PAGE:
Europe’s gas price shock, and its link to chicken and lager shortages

Public paying the price

Spain, Italy, Greece and others are already planning national measures, ranging from subsidies to price caps, aiming to protect citizens from rising costs as economies retrieve from the COVID-19 pandemic.

Germany said it did not see a need for government intervention to counter rising gas prices.

Concerns about soaring energy costs could embolden opponents of the Commission’s plan to set afloat a new carbon market for buildings and the transport sector, a move some EU countries and lawmakers have warned would hike consumer bills.

Analysts have said surging gas prices, not the price European companies pay for permits to cover their CO2 emissions, were mainly responsible for rising electricity costs.

In former EU member Britain, officials said the jump in gas prices would force more British energy suppliers out of business and the industry needed to prepare for prolonged pain. Three energy providers went bust this week.

Fizzy drinks fall flat

Manufacturers of fizzy beverages have “only a few days” of carbon dioxide left to produce stock, Britain’s Soft Drinks Association warned on Monday, adding that 340,000 jobs in the industry could be affected by the gas shortage.

Carbon dioxide is used in hundreds of products to add bubbles and extend shelf life.

And it’s only the latest meaningful item that Britain is struggling to acquire, in large part due to supply chain disruptions from the coronavirus pandemic – which exacerbated problems spurred by Britain’s exit from the European Union.

On Tuesday, the International Energy Agency called on Russia to increase its gas exports to Europe, saying that Moscow was sending less supplies to other countries than it was before the pandemic.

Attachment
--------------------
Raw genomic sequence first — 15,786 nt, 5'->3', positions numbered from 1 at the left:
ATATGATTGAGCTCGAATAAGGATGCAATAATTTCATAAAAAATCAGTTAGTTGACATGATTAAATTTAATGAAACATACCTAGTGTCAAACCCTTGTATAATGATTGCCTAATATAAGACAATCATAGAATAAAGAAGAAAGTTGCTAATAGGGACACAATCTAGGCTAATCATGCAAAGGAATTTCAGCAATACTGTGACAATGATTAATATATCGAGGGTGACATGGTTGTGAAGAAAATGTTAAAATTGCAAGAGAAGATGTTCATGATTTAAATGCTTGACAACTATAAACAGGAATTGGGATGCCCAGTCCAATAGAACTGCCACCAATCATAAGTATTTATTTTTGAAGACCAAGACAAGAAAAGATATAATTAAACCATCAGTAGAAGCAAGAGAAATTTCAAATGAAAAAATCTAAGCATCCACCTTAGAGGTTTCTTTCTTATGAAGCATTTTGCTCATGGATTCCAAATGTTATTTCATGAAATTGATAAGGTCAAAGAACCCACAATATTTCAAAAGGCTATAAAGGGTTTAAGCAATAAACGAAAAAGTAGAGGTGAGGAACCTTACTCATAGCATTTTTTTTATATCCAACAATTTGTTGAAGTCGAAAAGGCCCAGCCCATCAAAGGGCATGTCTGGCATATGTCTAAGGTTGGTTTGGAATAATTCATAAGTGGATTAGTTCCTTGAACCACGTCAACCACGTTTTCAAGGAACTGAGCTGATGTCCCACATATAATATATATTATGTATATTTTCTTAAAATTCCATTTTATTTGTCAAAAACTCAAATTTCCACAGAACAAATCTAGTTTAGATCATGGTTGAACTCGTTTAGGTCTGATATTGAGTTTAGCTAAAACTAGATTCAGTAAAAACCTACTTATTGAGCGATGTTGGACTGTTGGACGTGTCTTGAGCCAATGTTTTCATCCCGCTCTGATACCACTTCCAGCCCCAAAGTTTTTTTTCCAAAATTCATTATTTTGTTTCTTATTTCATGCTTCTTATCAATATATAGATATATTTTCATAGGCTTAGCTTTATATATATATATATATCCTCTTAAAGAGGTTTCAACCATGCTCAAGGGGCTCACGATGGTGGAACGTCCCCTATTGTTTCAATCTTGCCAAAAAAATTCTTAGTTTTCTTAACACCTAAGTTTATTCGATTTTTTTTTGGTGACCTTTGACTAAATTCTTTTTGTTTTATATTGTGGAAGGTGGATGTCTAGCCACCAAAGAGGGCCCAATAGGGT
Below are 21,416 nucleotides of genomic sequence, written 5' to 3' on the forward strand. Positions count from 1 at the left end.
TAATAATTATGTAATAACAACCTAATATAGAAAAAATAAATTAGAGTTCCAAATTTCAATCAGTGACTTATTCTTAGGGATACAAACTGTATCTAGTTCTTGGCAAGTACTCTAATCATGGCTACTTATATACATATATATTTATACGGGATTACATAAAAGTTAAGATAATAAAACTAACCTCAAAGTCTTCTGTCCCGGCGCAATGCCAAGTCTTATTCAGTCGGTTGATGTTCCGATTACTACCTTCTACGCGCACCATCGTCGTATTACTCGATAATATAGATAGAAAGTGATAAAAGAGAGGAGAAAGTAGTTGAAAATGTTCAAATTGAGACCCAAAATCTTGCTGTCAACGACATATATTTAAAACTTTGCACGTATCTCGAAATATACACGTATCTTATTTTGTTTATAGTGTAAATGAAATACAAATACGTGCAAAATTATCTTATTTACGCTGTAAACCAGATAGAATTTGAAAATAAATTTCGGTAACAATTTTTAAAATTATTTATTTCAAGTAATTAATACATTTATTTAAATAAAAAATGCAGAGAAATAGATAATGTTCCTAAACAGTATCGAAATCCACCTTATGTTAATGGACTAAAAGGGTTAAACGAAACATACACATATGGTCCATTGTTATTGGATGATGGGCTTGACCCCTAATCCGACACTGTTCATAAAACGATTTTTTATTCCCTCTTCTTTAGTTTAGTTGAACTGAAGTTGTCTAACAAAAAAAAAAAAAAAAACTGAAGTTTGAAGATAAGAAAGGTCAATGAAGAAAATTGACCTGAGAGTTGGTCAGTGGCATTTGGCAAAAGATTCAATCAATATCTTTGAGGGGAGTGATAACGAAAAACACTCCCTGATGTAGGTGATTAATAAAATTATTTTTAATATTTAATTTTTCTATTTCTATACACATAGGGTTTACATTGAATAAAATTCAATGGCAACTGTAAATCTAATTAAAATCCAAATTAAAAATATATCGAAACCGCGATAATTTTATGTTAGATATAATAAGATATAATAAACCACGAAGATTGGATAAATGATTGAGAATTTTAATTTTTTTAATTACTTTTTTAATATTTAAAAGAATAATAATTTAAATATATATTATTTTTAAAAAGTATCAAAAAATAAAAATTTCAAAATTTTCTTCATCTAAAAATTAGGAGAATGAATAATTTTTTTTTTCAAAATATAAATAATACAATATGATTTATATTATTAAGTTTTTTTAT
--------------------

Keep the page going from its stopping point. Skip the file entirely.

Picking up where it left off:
The gas crunch has put pressure on fertiliser factories, which need fuel to function. Carbon dioxide is a unexpected of fertiliser production.

Lager-geddon at the local

Fears of a national beer shortage emerged this month as some pubs reported they were running low on pints of Carling and Coors. British tabloid The Sun dubbed the crisis “LAGER-GEDDON” while some pubs promoted drinkers to try new tipples during the crisis.

Hopping mad: Some English pubs have started to run short of lager.

“We are experiencing some supply problems,” a spokesman for pub chain Wetherspoons said, as experts blamed the without of Britain’s beloved pints on the truck driver shortage which resulted in delivery inconsistencies and Brexit which spurred trade barriers.

A spokesperson for the British Meat Processors Association said Monday that the carbon dioxide shortage will particularly affect pork and chicken which rely heavily on CO2.

“The prices of meat are probably going to be going up, and there will be shortages if we can’t get supplies of CO2 really, really quickly,” the group said.

When 700 branches of KFC ran out of chicken and closed their doors in February 2018, some Brits were so upset they called the police. The chain blamed the delays at the time on delivery problems and operational issues.

Those staying abreast of the chicken crisis have noticed meat supplies are running low at Portuguese restaurant Nando’s – which closed 50 of its branches due to the chicken shortage credited to low staff numbers and delivery issues.

A shortage of carbon dioxide has already disrupted the supply of chicken as the gas is used in the slaughter course of action.

Pork pie panic

Fears over access to savoury snacks were echoed by Liverpool’s Lion Tavern pub which warned that its traditional British pork pies may be taken off the menu after a leading family food business pulled deliveries, the BBC reported.

The Pub’s landlord, Dave Hardman, said that pie-loving customers would be “devastated.”

Wrights Food Group, which halted the deliveries, said it was trying to stay afloat amid “unheard of times.” Commercial Director Helen Bowyer cited Brexit’s tougher migration rules and worker shortages for the company’s decision to withdraw some products.

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